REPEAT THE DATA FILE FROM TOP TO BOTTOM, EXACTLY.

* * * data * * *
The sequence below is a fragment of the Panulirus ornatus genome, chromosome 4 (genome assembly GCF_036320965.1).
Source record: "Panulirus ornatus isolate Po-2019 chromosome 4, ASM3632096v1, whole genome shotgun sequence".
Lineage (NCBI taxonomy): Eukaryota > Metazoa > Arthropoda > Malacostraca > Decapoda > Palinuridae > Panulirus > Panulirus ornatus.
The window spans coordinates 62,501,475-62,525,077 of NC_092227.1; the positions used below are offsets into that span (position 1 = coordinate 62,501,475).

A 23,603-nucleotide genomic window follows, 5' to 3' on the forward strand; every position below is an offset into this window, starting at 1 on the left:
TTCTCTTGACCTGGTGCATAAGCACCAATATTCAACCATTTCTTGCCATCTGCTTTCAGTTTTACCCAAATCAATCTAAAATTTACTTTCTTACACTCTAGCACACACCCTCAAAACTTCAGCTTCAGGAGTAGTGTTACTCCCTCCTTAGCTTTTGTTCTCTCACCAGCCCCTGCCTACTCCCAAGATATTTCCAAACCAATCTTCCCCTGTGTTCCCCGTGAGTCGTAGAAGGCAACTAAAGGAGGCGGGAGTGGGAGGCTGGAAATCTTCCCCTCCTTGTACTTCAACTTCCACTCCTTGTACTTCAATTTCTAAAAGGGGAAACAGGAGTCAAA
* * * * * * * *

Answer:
The sequence below is a fragment of the Panulirus ornatus genome, chromosome 4 (genome assembly GCF_036320965.1).
Source record: "Panulirus ornatus isolate Po-2019 chromosome 4, ASM3632096v1, whole genome shotgun sequence".
Lineage (NCBI taxonomy): Eukaryota > Metazoa > Arthropoda > Malacostraca > Decapoda > Palinuridae > Panulirus > Panulirus ornatus.
The window spans coordinates 62,501,475-62,525,077 of NC_092227.1; the positions used below are offsets into that span (position 1 = coordinate 62,501,475).

A 23,603-nucleotide genomic window follows, 5' to 3' on the forward strand; every position below is an offset into this window, starting at 1 on the left:
TTCTCTTGACCTGGTGCATAAGCACCAATATTCAACCATTTCTTGCCATCTGCTTTCAGTTTTACCCAAATCAATCTAAAATTTACTTTCTTACACTCTAGCACACACCCTCAAAACTTCAGCTTCAGGAGTAGTGTTACTCCCTCCTTAGCTTTTGTTCTCTCACCAGCCCCTGCCTACTCCCAAGATATTTCCAAACCAATCTTCCCCTGTGTTCCCCGTGAGTCGTAGAAGGCAACTAAAGGAGGCGGGAGTGGGAGGCTGGAAATCTTCCCCTCCTTGTACTTCAACTTCCACTCCTTGTACTTCAATTTCTAAAAGGGGAAACAGGAGTCAAA